An Anti-“Common Application Essays” Common Application Essay
I’m a senior, which means I’m currently writing a lot (I mean, a lot) of supplemental and Common Application essays about myself. This is difficult because I, like I’m sure many of you, don’t quite know exactly who that is just yet.
Amidst this process, a few weeks ago, trying to get myself out of a spell of writer’s block, I ended up writing a Common Application essay I will never submit. It is my writ of rebellion against personal essays. In it, I explain why the task of describing oneself in 650 words is so challenging, if not impossible. In particular, I rail against the dreaded “transformative essay” prompt.
I am a product of seemingly insignificant choices. When given the liberty of painting my room in the fifth grade, I settled upon an obnoxiously bright shade of blue (to my mother’s dismay). I chose to go to Hanover High School, rather than St. Johnsbury, or Thetford, or elsewhere, when awarded the opportunity as an eighth grader. At Hanover, I decided to join my school’s newspaper, suicide awareness club, and volleyball team. Yet, many of the choices that have most impacted me have been out of my control. For instance, after two blue-eyed girls, my parents chose to have a third child, and, for some reason, they decided to settle down in a tiny town no one outside of the Upper Valley has ever heard of. Had any one of these resolutions been made differently, I would likely not be who I am today. These forces—in and out of my control—have formed me. Like a mound of clay on a pottery wheel, I have been molded by these hands: the people I have met, the places I have been, and the things I have done.
Throughout my life, external and internal forces have altered me, but to say I have been “transformed” would suggest I am an entirely different person than I once was. To claim that I have undergone such a transformation would be dishonest; if anything, I am now more myself than I have ever been. Additionally, I cannot attribute who I am to just one major circumstance; I believe we are worth more than that. I am the people around me and the sights I’ve seen; I am my concerns and my passions; I am my choices and the choices of my parents, sisters, friends, teachers, peers, and people I do not even know.
One could argue that the event that most affected me occurred when the Homo Neanderthalensis first made the genetic leap to Homosapien. After all, from this occurence came the origin of my DNA, and what could have influenced my life more than that? One might say that my great great great grandfather’s migration to the United States from Germany generations ago has had the greatest impact on my life. My parents might suggest that I have been most influenced by them first meeting at a wedding in their mid 20s. My friends would perhaps say I have been most altered by attending a freshman English class, in which I met a number of them. My volleyball teammates might claim it was when I joined the team. I could say I have been most impacted by learning to read, discovering journalism, or participating in the Women’s March. The fact that none of these arguments are “wrong”, per se, goes to show that I am the result of all of them combined. I cannot point to any singular event and say, “Aha! That is why I am who I am”. No one can. The factors around (and within) us shape us each day. We are constantly changing, metamorphosing. This is how we grow.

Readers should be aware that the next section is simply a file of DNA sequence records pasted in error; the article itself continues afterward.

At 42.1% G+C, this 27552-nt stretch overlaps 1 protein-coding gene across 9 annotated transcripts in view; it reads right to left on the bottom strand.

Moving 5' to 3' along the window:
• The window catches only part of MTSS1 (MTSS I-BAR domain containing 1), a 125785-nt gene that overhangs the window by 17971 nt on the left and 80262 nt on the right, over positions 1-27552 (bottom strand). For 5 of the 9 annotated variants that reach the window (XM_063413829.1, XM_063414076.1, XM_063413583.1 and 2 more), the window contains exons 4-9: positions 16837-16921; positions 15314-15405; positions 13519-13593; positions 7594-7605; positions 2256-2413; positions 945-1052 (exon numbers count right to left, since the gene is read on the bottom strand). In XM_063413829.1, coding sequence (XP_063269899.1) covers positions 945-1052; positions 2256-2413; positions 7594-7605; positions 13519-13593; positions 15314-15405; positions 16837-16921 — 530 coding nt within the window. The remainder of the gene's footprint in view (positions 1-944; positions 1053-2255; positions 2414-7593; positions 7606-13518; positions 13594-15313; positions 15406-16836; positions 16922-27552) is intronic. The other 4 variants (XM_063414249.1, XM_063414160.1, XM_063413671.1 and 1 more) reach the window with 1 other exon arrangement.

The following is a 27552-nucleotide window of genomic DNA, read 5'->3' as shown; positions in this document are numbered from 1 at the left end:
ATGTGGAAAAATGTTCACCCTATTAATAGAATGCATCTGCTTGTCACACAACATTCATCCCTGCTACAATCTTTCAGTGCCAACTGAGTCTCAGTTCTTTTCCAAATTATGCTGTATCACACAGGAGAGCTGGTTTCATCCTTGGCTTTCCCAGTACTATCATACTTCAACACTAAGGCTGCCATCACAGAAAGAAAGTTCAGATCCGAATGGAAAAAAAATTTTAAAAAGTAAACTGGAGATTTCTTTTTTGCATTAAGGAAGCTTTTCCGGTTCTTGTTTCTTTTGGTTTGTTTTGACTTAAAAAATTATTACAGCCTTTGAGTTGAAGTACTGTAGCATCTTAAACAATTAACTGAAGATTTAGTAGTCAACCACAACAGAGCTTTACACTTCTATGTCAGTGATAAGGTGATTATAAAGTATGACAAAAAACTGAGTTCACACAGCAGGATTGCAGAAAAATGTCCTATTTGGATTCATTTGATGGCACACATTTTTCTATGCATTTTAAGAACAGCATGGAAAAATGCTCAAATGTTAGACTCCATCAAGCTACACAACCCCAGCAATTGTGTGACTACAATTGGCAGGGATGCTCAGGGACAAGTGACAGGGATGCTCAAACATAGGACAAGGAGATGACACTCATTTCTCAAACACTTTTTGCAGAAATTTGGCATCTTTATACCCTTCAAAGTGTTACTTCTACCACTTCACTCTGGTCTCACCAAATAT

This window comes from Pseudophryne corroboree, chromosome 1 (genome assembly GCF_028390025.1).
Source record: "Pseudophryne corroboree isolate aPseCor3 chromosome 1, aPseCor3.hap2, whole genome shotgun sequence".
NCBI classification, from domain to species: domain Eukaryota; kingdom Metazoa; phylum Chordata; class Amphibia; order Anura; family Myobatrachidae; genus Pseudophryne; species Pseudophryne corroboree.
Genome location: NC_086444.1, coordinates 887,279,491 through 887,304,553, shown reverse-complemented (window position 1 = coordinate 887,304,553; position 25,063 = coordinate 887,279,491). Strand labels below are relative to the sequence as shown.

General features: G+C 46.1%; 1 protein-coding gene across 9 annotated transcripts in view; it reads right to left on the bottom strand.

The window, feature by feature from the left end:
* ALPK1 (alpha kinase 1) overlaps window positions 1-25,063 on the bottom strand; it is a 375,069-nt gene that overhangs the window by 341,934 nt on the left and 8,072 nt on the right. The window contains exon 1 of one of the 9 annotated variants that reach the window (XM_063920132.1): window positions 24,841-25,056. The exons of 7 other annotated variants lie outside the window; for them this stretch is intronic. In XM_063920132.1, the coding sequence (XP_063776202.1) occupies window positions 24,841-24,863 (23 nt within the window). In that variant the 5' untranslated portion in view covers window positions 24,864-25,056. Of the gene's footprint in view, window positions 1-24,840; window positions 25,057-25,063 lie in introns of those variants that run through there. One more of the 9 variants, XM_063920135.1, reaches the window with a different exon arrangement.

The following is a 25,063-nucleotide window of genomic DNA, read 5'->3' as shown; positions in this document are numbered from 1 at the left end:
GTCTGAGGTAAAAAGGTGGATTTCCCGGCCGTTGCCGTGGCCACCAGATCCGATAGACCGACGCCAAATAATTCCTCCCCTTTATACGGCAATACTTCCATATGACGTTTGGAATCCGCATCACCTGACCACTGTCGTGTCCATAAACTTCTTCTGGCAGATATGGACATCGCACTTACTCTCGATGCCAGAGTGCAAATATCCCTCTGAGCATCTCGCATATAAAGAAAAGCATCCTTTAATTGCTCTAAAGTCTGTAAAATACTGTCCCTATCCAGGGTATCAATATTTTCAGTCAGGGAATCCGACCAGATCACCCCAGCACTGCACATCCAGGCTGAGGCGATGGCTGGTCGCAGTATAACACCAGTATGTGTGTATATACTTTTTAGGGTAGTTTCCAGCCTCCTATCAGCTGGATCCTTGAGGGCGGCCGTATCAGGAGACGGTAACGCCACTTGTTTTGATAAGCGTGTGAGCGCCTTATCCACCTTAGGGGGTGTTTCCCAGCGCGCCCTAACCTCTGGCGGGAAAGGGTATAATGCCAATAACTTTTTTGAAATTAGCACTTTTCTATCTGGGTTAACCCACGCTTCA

Some are truly miniscule factors, but one could argue that had I not picked that ugly blue hue to paint my walls with, or had I never taken that particular english class, I would be completely a different person. Or not, I suppose. Perhaps I would still be me—or a very similar version of myself—but, alas, I will never know. Though we can never be sure of who we would be had we made different choices, we can (and will) discover who we will become. As we are shaped throughout our lives, we learn who we are. By forces in and out of our control, we are chiseled into beautiful pieces of pottery—works of art—which, eventually, are left as artifacts, mere reminders of our lives on earth; of the people who touched us, the experiences that carved us, and all that had made us who we once were.